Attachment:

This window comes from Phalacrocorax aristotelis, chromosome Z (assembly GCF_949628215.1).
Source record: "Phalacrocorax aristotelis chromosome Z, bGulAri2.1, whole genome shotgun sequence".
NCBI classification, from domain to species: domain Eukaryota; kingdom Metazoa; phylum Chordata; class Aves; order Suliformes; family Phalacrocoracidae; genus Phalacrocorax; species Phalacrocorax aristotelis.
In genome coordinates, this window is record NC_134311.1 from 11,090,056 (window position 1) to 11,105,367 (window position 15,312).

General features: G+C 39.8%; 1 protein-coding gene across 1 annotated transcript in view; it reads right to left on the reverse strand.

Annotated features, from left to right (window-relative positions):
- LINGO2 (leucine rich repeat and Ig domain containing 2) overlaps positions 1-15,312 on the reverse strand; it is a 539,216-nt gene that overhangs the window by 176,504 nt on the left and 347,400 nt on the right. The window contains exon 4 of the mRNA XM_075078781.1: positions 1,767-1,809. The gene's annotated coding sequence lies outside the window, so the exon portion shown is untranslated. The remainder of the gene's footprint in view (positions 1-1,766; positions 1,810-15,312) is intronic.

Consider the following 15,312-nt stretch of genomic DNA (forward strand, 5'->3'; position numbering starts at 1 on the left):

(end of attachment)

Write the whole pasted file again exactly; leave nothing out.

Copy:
This window comes from Phalacrocorax aristotelis, chromosome Z (assembly GCF_949628215.1).
Source record: "Phalacrocorax aristotelis chromosome Z, bGulAri2.1, whole genome shotgun sequence".
NCBI classification, from domain to species: domain Eukaryota; kingdom Metazoa; phylum Chordata; class Aves; order Suliformes; family Phalacrocoracidae; genus Phalacrocorax; species Phalacrocorax aristotelis.
In genome coordinates, this window is record NC_134311.1 from 11,090,056 (window position 1) to 11,105,367 (window position 15,312).

General features: G+C 39.8%; 1 protein-coding gene across 1 annotated transcript in view; it reads right to left on the reverse strand.

Annotated features, from left to right (window-relative positions):
- LINGO2 (leucine rich repeat and Ig domain containing 2) overlaps positions 1-15,312 on the reverse strand; it is a 539,216-nt gene that overhangs the window by 176,504 nt on the left and 347,400 nt on the right. The window contains exon 4 of the mRNA XM_075078781.1: positions 1,767-1,809. The gene's annotated coding sequence lies outside the window, so the exon portion shown is untranslated. The remainder of the gene's footprint in view (positions 1-1,766; positions 1,810-15,312) is intronic.

Consider the following 15,312-nt stretch of genomic DNA (forward strand, 5'->3'; position numbering starts at 1 on the left):